Monthly Archives: April 2015

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Kids in the Valley of the Sun growing up in the late Fifties (or Sixties, or Seventies, or Eighties) were in a sense the luckiest kids on Earth. There was something on TV that was special beyond belief. Early on it was called “It’s Wallace?” and its name changed over time, but it was where you could see not only great cartoons but a fine ensemble cast. There was Wallace, the host–wore a polka-dot shirt and a funny hat, liked to sketch on an easel with Magic Marker, congenial and yet subversive–and there was Ladmo: tall guy, tall top hat, outrageously huge tie, rubber longface, sweet and gullible. And there was an insufferable Scottsdale upper-cruster with blonde locks, sometimes Dutch-boy straight, sometimes curly, dressed in mutant Little Lord Fauntleroy garb. That was Gerald. There was a delusional unsuper superhero who claimed to be able to rip apart phone books and crush uncrushable objects–but even the Ajo (population low, low, low) phone book was too much for him, and while he did manage to crush a Hostess Fruit Pie in his bare hand, it took all he had to do so. That was Captain Super.

And there was a salty old lady in a shawl with a glad eye for a gray-haired Phoenix cop. She told fairy tales that were not only fractured, but twisted. That was Aunt Maud. And a Gunsmokey guy without a clue. That was Marshall Good. And a dissipated, dispirited clown who demoed his bag of tricks, like a triple-take with nyuk-nyuks. That was Boffo the Clown, also known as Ozob the Clown. And there were many others.

All but the first two mentioned were performed by Pat McMahon, who, more than a decade before Saturday Night Live came to be, brought a Sybil-like spectrum of zany personalities to the service of sketch comedy. He had endless energy and he could improvise like nobody’s business. As Gerald he responded to boos from the kids in the studio audience with the pristinest of prissy hissy fits. “Public School brats!” he’d rage.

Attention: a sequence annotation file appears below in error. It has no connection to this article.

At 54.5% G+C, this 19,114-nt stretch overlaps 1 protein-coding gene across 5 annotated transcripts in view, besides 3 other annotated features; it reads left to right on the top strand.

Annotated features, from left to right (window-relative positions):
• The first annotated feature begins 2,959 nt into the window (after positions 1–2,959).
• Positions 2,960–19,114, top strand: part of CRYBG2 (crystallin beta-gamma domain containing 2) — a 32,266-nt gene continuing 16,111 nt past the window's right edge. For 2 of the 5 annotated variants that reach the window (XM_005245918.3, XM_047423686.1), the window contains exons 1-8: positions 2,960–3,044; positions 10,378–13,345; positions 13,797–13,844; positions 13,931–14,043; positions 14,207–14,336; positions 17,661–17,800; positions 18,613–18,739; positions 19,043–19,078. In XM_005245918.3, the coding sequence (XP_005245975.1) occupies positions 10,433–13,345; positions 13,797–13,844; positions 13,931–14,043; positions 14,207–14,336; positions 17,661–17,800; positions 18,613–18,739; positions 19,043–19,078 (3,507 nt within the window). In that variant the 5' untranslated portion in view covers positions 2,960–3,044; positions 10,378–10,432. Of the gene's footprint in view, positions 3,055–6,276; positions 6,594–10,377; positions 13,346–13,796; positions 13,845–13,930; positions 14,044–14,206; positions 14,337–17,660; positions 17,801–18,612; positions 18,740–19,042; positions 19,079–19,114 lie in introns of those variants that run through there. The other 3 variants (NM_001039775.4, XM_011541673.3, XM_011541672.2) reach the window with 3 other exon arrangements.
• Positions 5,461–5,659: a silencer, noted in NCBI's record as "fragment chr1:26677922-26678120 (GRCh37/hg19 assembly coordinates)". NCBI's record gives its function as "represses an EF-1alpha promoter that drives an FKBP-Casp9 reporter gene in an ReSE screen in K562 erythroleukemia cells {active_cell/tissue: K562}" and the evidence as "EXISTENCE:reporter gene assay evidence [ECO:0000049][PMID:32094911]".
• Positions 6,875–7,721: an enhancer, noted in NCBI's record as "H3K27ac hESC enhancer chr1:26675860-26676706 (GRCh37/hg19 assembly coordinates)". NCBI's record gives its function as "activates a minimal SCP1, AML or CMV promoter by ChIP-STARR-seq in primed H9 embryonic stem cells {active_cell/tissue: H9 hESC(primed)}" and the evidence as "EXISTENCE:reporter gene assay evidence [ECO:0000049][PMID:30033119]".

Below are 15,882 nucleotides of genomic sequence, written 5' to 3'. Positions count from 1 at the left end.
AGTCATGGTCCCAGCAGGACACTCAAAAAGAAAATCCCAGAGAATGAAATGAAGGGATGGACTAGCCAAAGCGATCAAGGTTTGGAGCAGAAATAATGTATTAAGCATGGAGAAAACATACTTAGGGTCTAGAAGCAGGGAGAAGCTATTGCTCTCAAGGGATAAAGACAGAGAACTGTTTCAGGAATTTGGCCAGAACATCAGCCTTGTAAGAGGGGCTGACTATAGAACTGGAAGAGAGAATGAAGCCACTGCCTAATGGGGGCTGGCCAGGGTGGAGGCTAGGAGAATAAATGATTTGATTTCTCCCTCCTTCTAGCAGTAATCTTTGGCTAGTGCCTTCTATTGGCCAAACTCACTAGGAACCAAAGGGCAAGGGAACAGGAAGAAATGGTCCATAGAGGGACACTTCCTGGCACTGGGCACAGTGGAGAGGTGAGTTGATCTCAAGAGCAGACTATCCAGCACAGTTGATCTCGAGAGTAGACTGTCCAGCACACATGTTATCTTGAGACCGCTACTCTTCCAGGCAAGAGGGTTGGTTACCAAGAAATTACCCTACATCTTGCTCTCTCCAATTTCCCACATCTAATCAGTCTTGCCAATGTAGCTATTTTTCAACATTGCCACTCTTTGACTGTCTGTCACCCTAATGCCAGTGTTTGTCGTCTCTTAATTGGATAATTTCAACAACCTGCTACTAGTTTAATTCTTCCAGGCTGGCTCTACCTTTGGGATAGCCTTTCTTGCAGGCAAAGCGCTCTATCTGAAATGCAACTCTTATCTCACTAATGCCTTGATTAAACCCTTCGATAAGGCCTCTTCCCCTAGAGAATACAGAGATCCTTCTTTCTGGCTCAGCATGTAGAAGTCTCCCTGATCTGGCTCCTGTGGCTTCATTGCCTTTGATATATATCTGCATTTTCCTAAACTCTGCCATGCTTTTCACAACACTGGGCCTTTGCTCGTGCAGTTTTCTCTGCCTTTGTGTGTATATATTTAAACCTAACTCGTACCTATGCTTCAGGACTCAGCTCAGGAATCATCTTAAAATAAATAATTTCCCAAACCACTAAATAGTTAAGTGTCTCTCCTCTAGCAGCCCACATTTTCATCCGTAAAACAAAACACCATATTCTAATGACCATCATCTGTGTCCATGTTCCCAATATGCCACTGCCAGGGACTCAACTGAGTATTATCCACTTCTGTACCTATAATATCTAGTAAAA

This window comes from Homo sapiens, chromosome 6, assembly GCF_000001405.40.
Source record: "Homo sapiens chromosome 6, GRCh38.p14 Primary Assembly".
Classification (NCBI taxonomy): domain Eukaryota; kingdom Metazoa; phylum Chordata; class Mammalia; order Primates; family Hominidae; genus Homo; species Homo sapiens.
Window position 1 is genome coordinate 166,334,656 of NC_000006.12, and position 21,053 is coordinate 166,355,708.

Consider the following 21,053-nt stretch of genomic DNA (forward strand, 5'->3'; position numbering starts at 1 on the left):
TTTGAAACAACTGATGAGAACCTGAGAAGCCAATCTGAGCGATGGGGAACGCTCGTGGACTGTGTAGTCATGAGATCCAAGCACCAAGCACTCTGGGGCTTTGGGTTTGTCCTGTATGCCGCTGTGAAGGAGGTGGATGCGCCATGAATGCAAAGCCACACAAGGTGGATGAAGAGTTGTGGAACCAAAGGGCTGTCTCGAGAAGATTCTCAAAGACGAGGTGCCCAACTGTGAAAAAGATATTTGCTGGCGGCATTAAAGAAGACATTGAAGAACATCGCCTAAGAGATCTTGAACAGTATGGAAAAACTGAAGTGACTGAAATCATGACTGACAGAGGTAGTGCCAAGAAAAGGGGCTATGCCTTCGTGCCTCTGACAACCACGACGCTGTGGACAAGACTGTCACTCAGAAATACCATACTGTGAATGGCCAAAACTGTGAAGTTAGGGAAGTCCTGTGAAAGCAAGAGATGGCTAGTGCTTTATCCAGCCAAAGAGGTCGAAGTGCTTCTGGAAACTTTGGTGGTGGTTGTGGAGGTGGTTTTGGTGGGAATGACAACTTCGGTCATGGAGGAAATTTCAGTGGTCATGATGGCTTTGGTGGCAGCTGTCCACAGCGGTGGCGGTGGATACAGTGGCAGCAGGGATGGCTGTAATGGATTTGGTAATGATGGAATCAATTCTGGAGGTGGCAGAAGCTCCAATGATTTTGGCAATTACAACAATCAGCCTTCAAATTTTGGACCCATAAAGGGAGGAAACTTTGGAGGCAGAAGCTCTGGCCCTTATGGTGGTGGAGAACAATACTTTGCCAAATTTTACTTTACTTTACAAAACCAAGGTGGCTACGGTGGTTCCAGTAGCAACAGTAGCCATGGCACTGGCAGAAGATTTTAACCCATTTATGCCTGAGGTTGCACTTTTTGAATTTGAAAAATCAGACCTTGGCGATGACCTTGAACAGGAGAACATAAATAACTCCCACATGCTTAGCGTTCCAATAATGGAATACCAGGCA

There were dozens of other characters. One attained national prominence via Steve Allen–the gargantuan-eyebrowed, juvenile-delinquent-haired Hub Kapp, who with his Wheels performed on Mr. Allen’s show in 1964. Interested parties need only do a search on “Steve Allen” “Hub Kapp” to find a video of their performances.

After Wallace, Ladmo and Gerald-et-al folded up their TV tent and transitioned to legend, Mr. McMahon had–and has–an enormously successful career as pitchman (examples: HBO, Ottawa University, Lennar Homes) and radio (KOOL 94.5) and TV-show host (Arizona TV). His body of work is enormous and impactive. One impact is on me, who at 60 years of age still have enough kid in my heart to think of Mr. McMahon’s endlessly inventive shenanigans and smile–and chuckle–and laugh out loud. So I mustered all the wherewithal I had to do this page of him.

Funny how this makes two limerick acrostics in a row. The limerick form does suit the subject’s Irishness. I was only able to directly reference two characters, but “Alakazam” evokes Wallace’s summoning of Captain Super with a magic wand. However, the Secret Word was not Alakazam, but “JUSTICE!”

Recipe for Success

Pour 3 cups of Alakazam
Add Maud-ified Honey Baked Ham–a
Teaspoon of Scoff…oh,
Mix well–fold in Boffo
Chill–heat–serve–enjoy: it’s Hot Damn

Yesterday I was looking at the Rotten Tomatoes movie-review website and the movie poster for  the comedy documentary MISERY LOVES COMEDY came up. It features the co-creator of SEINFELD (and admitted model for the character George Costanza), Larry David. He has a beautiful, open-countenanced grin on his face, and I was drawn to drawing it. As I drew it occurred to me that his name lends itself to a double acrostic of five lines. The next thing to occur was that a limerick has five lines. I’ve written hundreds of limericks. Why not one more?

Well, one reason why not, in this case, is that DAVID is a lousy right-side bookend for a limerick’s double acrostic. D and D end letters can easily be made to rhyme, but not with the third partner, A.

But LARRY, while a challenge, is doable. Many French words end in L and are pronounced with a long A. L and A and Y are mutually rhymeable. And with Cirque du Soleil partaking of skewed thinking, as does Larry David, the rhyming became an easy L A Y indeed. (Bad pun of the day. I am sorry, a little bit.)

And if my portraiture misses the mark a bit (I don’t think it does, but I’m not the person to ask; you are) I can always claim I didn’t draw Larry David, but David Larry. Same goes for the content of the limerick if it’s not such a good match.

Deriving from Cirque du SoleiL
Anonymous Nays to ye YeA
Vault over the barrieR
Inviting the carrieR
Deliver canned laffs to the fraY